Sunday, August 25, 2019 | ePaper
Minni as woman is entitled to bail in law as well as on humanitarian ground
Recently there has been a dangerous escalation in crime and lawlessness in the country. Especially killing, raping and mass violence have spread all over the country causing panic among the people. Such crimes are surely acts of defying the government and law as because these are taking place mostly in broad day light.
A Chhatra League leader of Dhaka University unit was shot in his leg in front of Surja Sen Hall on the campus on July 20. Renu, a 42-year-old mother of two from Mohakhali in the capital, was among three people beaten and killed by separate mobs in Bangladesh on Saturday.
At least two other people have lost their lives and 25 others were injured as suspicion of child abduction following rumours continue to incite angry mobs across Bangladesh. The deaths took place on Sunday after lynching at Savar and Keraniganj in Dhaka earlier. An unidentified man in his mid-30s, who was beaten by a mob in Keraniganj last Thursday, died on Sunday night. Another unidentified woman in her late 20s was assaulted by a mob in Savar on Saturday and she died at the DMCH on Sunday. Police rescued six fishermen after locals in Naogaon beat them up when they were allegedly fleeing with sacks full of fishes stolen from the owner of a pond.
In Rajshahi City, angry locals beat up three people who were distributing chips among children as part of an advertising campaign of Rajshahi Agro Foods and Beverage. The mob also vandalised their car. At Dhutiya Dighir Par in Cumilla's Sadar Upazila, a woman and two men accompanying her were injured in a mob beating after they had asked a child to show them a toilet.
Meanwhile Priya Saha, one of the organising secretaries of Bangladesh Hindu-Bouddha-Christian Oikya Parishad, told the US president that 37 million Hindu, Buddhist and Christian people have disappeared from Bangladesh. She was attending a programme at the White House on Thursday. Priya also told the president that her land had been grabbed by Muslim fundamentalists and sought his help so that Hindu, Buddhist and Christian people could live in Bangladesh. Despite such statements the PM ordered that no sedition case to be brought against her.
The spreading of lawlessness for committing dangerous crimes smacks of utter hopelessness among the people in their belief that the government do not have any meaningful control and raises disturbing questions about the effectiveness of the government's harsh police actions in the name of peace and order.
The government itself by using excessive police power created panic among the peace loving people. Only consideration was for the people in power to protect themselves in power through police power. The question of justice for the people was no consideration.
Those who know best know that to build a law abiding society the government itself first must strictly follow the rule of law in its actions. The power of the government must be based on law and not on bypassing law. The people must be free for seeking redress of wrongs of government officials under an impartial justice system.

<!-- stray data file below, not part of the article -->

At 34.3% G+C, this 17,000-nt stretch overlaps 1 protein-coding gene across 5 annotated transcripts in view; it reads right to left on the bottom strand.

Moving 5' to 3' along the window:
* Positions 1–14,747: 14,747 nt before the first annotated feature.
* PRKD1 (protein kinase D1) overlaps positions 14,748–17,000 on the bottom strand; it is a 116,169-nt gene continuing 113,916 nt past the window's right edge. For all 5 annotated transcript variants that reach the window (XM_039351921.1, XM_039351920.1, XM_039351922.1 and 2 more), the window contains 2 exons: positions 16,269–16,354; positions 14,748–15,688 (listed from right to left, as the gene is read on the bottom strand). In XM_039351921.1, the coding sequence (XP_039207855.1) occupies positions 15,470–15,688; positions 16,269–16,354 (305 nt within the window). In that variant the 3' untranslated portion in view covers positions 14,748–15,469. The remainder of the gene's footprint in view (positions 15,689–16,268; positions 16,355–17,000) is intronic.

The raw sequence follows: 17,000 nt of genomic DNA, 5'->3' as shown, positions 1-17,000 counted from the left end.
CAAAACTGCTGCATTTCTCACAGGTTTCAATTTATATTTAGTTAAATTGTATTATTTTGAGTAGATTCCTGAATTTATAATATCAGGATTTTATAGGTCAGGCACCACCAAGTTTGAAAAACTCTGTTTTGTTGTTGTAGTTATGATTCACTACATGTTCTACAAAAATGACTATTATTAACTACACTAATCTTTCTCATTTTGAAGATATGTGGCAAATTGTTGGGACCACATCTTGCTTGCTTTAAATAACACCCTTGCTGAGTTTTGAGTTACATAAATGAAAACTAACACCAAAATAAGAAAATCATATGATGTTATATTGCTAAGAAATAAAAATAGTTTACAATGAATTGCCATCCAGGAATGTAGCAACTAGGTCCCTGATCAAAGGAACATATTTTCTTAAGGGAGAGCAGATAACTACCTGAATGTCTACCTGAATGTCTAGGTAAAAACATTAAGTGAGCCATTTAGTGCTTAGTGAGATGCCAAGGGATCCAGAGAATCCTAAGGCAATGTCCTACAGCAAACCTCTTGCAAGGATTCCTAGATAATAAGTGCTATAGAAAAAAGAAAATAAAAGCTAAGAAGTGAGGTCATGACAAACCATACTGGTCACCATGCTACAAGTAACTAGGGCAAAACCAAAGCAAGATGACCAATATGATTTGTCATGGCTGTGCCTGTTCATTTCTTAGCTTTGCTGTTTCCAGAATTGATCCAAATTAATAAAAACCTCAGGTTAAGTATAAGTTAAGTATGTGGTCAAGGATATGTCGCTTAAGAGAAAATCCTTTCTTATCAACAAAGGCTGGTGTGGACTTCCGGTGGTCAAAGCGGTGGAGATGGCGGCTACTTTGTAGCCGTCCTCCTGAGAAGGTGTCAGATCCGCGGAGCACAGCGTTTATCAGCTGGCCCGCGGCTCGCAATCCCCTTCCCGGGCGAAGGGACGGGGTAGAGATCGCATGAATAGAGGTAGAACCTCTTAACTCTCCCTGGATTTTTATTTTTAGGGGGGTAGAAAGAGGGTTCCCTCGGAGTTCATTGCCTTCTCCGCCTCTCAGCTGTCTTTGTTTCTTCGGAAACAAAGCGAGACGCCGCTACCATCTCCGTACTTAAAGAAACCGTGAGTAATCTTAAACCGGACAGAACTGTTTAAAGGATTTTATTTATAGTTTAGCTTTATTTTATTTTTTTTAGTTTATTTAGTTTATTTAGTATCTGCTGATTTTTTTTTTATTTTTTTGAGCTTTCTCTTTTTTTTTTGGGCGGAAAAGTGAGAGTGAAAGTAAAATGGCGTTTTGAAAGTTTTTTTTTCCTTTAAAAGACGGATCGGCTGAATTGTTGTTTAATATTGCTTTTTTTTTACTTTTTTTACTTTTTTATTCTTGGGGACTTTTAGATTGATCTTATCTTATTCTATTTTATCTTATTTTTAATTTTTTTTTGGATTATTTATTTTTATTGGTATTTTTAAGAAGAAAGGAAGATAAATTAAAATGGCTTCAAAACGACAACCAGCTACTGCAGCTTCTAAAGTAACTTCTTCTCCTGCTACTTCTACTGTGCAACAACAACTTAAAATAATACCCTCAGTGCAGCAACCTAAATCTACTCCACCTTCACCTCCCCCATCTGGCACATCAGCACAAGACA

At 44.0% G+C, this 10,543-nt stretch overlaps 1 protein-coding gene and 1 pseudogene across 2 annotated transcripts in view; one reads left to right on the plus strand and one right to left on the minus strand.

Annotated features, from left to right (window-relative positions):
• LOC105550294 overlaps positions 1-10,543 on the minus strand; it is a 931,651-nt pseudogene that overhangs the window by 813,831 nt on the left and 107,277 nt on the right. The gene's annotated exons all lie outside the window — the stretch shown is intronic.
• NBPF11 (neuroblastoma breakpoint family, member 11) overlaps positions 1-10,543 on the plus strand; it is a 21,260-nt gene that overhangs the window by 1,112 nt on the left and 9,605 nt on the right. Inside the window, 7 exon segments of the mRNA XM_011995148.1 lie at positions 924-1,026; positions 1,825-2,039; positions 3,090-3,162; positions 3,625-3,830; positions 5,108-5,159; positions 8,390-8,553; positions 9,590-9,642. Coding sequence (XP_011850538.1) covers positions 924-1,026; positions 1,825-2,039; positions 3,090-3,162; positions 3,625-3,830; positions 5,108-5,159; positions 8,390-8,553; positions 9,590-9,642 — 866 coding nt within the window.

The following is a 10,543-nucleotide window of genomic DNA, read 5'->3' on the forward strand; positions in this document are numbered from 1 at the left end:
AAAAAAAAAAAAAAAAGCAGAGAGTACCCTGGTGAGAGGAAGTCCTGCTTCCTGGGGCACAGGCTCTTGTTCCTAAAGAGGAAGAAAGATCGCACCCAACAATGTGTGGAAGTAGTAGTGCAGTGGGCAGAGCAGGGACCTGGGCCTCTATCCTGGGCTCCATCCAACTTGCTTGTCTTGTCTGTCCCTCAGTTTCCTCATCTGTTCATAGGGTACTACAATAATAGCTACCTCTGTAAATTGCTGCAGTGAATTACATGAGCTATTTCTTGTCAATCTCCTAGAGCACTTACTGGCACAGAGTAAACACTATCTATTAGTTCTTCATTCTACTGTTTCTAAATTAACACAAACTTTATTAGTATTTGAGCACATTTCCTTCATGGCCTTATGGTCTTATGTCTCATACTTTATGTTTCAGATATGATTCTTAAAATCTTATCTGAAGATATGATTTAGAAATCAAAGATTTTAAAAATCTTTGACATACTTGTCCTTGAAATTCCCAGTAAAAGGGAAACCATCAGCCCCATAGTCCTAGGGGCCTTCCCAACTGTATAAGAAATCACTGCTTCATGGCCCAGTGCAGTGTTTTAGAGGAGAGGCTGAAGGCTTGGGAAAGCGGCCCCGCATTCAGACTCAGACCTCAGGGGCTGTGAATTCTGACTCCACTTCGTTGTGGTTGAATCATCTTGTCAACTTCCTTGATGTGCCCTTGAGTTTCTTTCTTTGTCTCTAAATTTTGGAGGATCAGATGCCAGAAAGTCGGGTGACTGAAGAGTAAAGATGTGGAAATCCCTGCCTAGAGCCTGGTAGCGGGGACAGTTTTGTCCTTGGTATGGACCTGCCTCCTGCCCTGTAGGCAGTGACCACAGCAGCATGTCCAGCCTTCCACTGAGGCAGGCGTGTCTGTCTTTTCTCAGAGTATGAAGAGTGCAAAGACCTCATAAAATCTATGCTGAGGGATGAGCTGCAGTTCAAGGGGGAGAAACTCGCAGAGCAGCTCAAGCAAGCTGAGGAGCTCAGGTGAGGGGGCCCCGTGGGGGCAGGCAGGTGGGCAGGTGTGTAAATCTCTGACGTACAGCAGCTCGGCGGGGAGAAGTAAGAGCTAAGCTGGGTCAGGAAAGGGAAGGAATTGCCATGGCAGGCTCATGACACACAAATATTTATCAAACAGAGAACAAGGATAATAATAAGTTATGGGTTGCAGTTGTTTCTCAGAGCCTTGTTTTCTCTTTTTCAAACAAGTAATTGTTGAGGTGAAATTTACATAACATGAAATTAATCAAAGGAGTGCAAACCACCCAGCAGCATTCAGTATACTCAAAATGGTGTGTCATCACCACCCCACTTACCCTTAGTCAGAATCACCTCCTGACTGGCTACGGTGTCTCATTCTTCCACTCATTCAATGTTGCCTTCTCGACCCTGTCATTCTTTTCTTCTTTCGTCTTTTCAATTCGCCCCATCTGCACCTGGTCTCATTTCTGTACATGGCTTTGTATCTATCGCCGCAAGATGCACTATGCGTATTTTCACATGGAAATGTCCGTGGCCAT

Instead, the present government for the last eleven years pursued a policy of police power to be everything and the judiciary was kept under constant threat of not doing justice in accordance with the law. The lower judiciary has become an extension of the Law Ministry.
There judiciary was under fear granting bail in cases where granting of bail is the legal compulsion. Not only that the lower courts had to accept cases and issue warrants of arrest by many courts in different places as the authority pleased where no more than one case lies in law.
In the current case against Aysha Siddika Minni who was originally the principal witness suddenly has been made an accused in the murder of her husband in a Barguna case by obtaining a confession after confining her in police custody. Even if the confession is genuine, despite her father's statement that she was severely tortured in police custody for securing the confession, being a woman the lower court could easily grant her bail under the law. The law has made special provisions for such accused women. The government lawyers had to be listened to. Fear must prevail. But such acts do not inspire the people to have respect for law.
When we warned the authority, with honest intention, that the police must be used as law enforcers and not enforcers of the government's power politics, we were misunderstood. We tried to impress upon the authority that lawlessness of the government will create lawlessness in society. We were also pointing out what is universally accepted that a law is not law if the judiciary cannot decide independently how to protect the victims in accordance with the law. The law without independent judiciary is lawlessness.
The government had taken law into their hands undermining the judiciary, and others are now taking law into their own hands.
We shall still appeal to the authority to accept that the police repression will not contain the chaotic situation emerging in all areas of the governance. Trust in police has been destroyed by abusing police power politically. There is no trusted political leadership enjoying the people's confidence.
So we must think collectively how to bring sanity in the government to stem the tide of violence and public frustration for making life safe for all.